The sale of the farm Melkboschkuil and the start of copper mining in Namaqualand (1850 – 2000)
De La Harpe, Anthony Vernon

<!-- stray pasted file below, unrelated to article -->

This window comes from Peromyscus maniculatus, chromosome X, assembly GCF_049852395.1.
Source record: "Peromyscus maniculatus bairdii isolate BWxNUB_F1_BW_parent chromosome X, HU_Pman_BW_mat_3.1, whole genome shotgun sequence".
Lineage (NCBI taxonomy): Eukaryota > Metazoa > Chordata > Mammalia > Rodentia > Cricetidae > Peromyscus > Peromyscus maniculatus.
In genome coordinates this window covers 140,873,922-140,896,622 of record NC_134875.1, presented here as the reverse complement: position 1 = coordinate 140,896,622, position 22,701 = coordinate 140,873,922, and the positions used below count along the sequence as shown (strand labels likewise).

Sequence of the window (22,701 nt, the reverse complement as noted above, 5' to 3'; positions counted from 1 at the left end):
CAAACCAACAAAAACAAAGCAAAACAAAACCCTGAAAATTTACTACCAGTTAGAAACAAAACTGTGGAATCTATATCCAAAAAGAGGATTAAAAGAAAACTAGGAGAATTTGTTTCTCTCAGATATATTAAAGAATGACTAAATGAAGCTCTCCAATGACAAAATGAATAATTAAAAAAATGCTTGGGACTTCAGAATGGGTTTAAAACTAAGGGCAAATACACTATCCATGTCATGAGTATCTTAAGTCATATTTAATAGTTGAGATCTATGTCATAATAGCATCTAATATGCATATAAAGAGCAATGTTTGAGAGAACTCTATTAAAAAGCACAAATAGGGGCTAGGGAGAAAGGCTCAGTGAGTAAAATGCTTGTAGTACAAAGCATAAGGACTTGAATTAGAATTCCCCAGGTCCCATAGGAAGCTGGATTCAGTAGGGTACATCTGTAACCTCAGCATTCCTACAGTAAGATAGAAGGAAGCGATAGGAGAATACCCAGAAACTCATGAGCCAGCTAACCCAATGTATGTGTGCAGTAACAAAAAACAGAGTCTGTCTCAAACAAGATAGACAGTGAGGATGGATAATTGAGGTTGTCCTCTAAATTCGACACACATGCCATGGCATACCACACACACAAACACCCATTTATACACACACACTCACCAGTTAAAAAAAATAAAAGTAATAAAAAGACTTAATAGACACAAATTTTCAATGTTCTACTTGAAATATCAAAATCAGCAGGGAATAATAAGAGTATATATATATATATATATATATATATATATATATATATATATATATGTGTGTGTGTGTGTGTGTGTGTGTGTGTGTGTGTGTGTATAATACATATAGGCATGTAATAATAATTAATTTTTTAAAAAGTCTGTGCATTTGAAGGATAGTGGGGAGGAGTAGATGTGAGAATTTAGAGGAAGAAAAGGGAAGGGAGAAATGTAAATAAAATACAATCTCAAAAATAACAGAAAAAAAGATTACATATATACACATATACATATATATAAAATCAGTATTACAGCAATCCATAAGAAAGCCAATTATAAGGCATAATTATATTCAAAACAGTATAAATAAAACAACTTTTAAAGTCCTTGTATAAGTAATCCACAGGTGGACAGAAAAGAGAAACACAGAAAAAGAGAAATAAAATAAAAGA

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This thesis relates what is referred to in the text as a 'chronicle' of the history of the Cloete family of Springbokfontein and surrounding areas in Namaqualand, with particular attention to the issue of a land transaction in the early 1850s between seven Cloete brothers and the English copper mining company Phillips & King. The sale of the farm Melkboschkuil has since been a source of long-standing dispute on the part of the Cloete family. It traces the circumstances of the Cloetes' settlement in Namaqualand, the archival and oral record regarding the highly contentious ‘sale’ of the land between these parties, and the subsequent resonances of this land dispute over decades and indeed right up to the 1990s when the Cloete descendants lodged a land claim. The author attempts to use the very specific story of a land deal to throw light on the wider story of the relations between a disadvantaged Baster and later 'Coloured' family, and the white-dominated local and regional government in Namaqualand -- particularly in Springbok. At the same time, attention is drawn to the political and economic forces shaping the people around Springbokfontein during the late nineteenth and early twentieth centuries. The small story of the Cloetes is used to illuminate the wider history of the inequitable relations between white capitalists and Baster/Coloured landowners dispossessed of their historic rights to land. The thesis is based on a detailed examination of the struggle of the Cloete family in Namaqualand to secure possession of the land that they once owned but which became the site of a copper mine and later on the town of Springbok. The narrative told from the perspective of certain members of the Cloete family and their descendants, follows a convoluted trail of legal papers, land deeds and oral pronouncements. But at the heart of the story is the question as to how the Nama and Baster people of Namaqualand came to be divested of their rights to the land and a fair share of the mineral wealth of the district following the development of copper mining.